(THIS ARTICLE IS MACHINE TRANSLATED by Google from Norwegian)
On Monday, October 24, the United Nations turned 60 years old. It was a celebration with distaste. Not just because of the many natural disasters that the UN is now working to clean up, such as in earthquake-stricken Pakistan. There are also more fundamental problems the world organization is now facing. One thing is the fundamental reforms that are now needed – among other things in that large democracies such as India, Brazil and Japan should now have their rightful place in the Security Council. It should be the number of people you represent that should be decisive for gaining extra influence in the UN, not that power has been robbed in the world community by historically colonizing and occupying other countries.
Then we have the more acute and current crises the UN has undergone in recent years. Not just the recent scandals surrounding corruption in Iraq's oil-for-food program. The inability to find a solution to the Iraq crisis in the winter of 2002-2003 has also weakened the UN's role. The result – the George W. Bush-led invasion of Iraq with the support of Britain and Eastern European countries – was an example of how it can go when the UN system is abused to serve its own national interests.
This is in addition to the 1990s major UN sins, which really threatened the credibility of the organization: the unwillingness to do anything to save the nearly one million Tutsis and moderate huts slaughtered in Rwanda from April 1994. And the the lack of the will and ability to save the civilians in Bosnia during the 1992 to 1995 war, best symbolized by the UN forces' scandalous spectator role when Srebrenica was captured on July 11, 1995, and 8000 boys and men were executed.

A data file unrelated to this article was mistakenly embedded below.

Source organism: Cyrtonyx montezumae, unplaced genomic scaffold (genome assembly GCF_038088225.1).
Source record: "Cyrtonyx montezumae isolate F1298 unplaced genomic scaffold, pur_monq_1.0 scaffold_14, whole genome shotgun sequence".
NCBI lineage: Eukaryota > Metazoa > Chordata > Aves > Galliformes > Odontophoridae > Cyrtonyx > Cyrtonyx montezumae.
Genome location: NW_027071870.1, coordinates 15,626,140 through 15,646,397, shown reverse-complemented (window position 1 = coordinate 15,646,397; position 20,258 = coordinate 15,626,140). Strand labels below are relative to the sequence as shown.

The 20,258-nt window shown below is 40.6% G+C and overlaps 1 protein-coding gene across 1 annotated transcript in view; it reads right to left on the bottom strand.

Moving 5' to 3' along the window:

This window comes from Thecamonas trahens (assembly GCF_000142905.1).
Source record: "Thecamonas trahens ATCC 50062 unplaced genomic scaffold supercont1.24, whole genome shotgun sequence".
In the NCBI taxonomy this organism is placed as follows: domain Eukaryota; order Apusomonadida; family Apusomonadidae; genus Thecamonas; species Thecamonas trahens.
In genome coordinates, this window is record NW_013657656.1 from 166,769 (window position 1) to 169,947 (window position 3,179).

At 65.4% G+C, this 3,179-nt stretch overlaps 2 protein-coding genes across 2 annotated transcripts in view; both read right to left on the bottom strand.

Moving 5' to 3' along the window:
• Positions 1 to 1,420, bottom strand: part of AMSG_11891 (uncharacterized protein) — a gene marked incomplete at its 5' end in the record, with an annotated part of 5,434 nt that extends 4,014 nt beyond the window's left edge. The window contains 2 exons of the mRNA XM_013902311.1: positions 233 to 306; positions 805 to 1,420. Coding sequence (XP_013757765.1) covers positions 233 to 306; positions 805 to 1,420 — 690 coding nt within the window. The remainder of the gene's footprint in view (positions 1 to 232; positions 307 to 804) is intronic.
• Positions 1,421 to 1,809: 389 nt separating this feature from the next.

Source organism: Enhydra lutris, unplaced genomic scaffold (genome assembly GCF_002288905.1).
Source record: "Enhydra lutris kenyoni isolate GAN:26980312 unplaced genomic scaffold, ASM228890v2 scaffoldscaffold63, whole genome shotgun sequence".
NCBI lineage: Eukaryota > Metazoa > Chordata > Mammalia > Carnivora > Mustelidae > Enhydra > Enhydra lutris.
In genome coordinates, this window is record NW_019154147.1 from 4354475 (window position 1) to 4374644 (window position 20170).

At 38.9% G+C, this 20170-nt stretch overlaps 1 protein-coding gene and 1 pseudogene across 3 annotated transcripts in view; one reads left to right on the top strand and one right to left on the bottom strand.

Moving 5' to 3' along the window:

It is little wonder, after all, that the UN has been through such historical crises. After all, when the United Nations has recovered from these disasters, and later even been awarded the Nobel Peace Prize, it testifies to the importance of international community in our common globalized world.
A new book by Japanese professor Toshiki Mogami, The United States and America, discusses precisely these perspectives. He points out former UN Secretary General Dag Hammarkjöld, who just before his death in 1961 stated to the Assembly: It is an exaggeration to say that the UN's job is to work for peace. The job is to build a pond to prevent a wave of violence and division.
Mogami's description in the autumn of 2005 reads as follows, according to the latest issue of Asahi Shimbun: "I believe the UN was created for humanity to prevent itself from being wiped out."
The same can be said. The UN needs more than ever, as the UN also needs its member countries.
A couple of weeks ago, just before the anniversary mark, the UN headquarters in New York had to close due to a water leak from the roof. The 60-year-old UN building is in dire need of rehabilitation and support. Like the organization itself.